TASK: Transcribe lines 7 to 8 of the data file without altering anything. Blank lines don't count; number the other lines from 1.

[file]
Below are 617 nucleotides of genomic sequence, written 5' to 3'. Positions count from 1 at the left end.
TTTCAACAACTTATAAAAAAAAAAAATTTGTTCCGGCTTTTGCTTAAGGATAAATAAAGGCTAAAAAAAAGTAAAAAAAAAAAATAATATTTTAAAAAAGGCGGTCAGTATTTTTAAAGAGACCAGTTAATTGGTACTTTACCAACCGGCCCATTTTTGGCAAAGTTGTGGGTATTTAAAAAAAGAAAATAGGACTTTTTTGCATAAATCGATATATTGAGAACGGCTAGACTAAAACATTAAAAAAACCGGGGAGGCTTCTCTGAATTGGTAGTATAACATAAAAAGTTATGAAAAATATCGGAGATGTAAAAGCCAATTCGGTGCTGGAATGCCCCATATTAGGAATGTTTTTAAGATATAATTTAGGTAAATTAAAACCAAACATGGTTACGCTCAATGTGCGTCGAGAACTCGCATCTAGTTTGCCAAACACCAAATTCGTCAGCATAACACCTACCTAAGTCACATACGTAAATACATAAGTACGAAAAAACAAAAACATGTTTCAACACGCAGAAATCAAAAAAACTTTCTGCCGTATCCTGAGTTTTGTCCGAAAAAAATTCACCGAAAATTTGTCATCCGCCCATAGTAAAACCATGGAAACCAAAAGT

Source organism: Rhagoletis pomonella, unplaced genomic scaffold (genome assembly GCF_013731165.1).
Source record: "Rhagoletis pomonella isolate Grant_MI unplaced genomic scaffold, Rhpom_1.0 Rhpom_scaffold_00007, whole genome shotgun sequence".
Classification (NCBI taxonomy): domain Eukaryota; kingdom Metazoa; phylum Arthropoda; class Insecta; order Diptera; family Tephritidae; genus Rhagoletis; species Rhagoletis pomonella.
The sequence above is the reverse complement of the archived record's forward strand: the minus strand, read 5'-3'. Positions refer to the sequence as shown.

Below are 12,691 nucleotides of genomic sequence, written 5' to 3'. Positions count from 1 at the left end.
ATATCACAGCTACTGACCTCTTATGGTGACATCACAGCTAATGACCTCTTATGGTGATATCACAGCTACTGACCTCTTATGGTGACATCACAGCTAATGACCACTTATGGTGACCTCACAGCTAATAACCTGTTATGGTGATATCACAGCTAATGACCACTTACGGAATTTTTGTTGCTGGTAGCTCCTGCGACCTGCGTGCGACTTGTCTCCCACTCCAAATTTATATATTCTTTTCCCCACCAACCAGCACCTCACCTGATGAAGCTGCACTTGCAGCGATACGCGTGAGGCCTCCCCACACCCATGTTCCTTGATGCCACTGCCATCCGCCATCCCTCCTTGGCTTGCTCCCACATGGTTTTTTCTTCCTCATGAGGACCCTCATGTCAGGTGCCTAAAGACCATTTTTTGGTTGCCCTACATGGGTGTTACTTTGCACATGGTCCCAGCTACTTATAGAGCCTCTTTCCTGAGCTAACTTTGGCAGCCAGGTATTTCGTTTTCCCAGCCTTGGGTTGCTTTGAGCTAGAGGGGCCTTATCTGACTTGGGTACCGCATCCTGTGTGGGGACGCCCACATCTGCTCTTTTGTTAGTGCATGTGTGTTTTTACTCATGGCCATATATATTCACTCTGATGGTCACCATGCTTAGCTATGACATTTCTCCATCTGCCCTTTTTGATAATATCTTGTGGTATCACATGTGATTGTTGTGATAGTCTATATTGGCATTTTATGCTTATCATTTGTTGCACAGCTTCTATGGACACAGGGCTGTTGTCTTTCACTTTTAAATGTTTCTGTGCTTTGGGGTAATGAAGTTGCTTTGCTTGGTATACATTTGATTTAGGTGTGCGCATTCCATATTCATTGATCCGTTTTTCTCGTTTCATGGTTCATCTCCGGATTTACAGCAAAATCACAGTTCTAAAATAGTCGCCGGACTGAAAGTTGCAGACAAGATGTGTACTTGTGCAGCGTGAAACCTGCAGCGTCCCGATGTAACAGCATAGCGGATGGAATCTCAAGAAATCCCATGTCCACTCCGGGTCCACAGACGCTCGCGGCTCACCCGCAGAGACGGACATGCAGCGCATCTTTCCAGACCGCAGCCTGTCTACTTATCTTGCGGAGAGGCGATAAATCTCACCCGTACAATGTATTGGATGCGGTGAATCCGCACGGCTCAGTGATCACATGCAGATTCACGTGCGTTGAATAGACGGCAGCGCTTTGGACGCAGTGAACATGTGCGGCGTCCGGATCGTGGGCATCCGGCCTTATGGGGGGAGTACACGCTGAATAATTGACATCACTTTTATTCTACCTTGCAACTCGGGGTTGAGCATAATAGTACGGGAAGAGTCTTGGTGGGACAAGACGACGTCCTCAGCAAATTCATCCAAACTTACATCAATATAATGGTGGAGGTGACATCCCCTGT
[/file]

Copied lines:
Below are 12,691 nucleotides of genomic sequence, written 5' to 3'. Positions count from 1 at the left end.
ATATCACAGCTACTGACCTCTTATGGTGACATCACAGCTAATGACCTCTTATGGTGATATCACAGCTACTGACCTCTTATGGTGACATCACAGCTAATGACCACTTATGGTGACCTCACAGCTAATAACCTGTTATGGTGATATCACAGCTAATGACCACTTACGGAATTTTTGTTGCTGGTAGCTCCTGCGACCTGCGTGCGACTTGTCTCCCACTCCAAATTTATATATTCTTTTCCCCACCAACCAGCACCTCACCTGATGAAGCTGCACTTGCAGCGATACGCGTGAGGCCTCCCCACACCCATGTTCCTTGATGCCACTGCCATCCGCCATCCCTCCTTGGCTTGCTCCCACATGGTTTTTTCTTCCTCATGAGGACCCTCATGTCAGGTGCCTAAAGACCATTTTTTGGTTGCCCTACATGGGTGTTACTTTGCACATGGTCCCAGCTACTTATAGAGCCTCTTTCCTGAGCTAACTTTGGCAGCCAGGTATTTCGTTTTCCCAGCCTTGGGTTGCTTTGAGCTAGAGGGGCCTTATCTGACTTGGGTACCGCATCCTGTGTGGGGACGCCCACATCTGCTCTTTTGTTAGTGCATGTGTGTTTTTACTCATGGCCATATATATTCACTCTGATGGTCACCATGCTTAGCTATGACATTTCTCCATCTGCCCTTTTTGATAATATCTTGTGGTATCACATGTGATTGTTGTGATAGTCTATATTGGCATTTTATGCTTATCATTTGTTGCACAGCTTCTATGGACACAGGGCTGTTGTCTTTCACTTTTAAATGTTTCTGTGCTTTGGGGTAATGAAGTTGCTTTGCTTGGTATACATTTGATTTAGGTGTGCGCATTCCATATTCATTGATCCGTTTTTCTCGTTTCATGGTTCATCTCCGGATTTACAGCAAAATCACAGTTCTAAAATAGTCGCCGGACTGAAAGTTGCAGACAAGATGTGTACTTGTGCAGCGTGAAACCTGCAGCGTCCCGATGTAACAGCATAGCGGATGGAATCTCAAGAAATCCCATGTCCACTCCGGGTCCACAGACGCTCGCGGCTCACCCGCAGAGACGGACATGCAGCGCATCTTTCCAGACCGCAGCCTGTCTACTTATCTTGCGGAGAGGCGATAAATCTCACCCGTACAATGTATTGGATGCGGTGAATCCGCACGGCTCAGTGATCACATGCAGATTCACGTGCGTTGAATAGACGGCAGCGCTTTGGACGCAGTGAACATGTGCGGCGTCCGGATCGTGGGCATCCGGCCTTATGGGGGGAGTACACGCTGAATAATTGACATCACTTTTATTCTACCTTGCAACTCGGGGTTGAGCATAATAGTACGGGAAGAGTCTTGGTGGGACAAGACGACGTCCTCAGCAAATTCATCCAAACTTACATCAATATAATGGTGGAGGTGACATCCCCTGT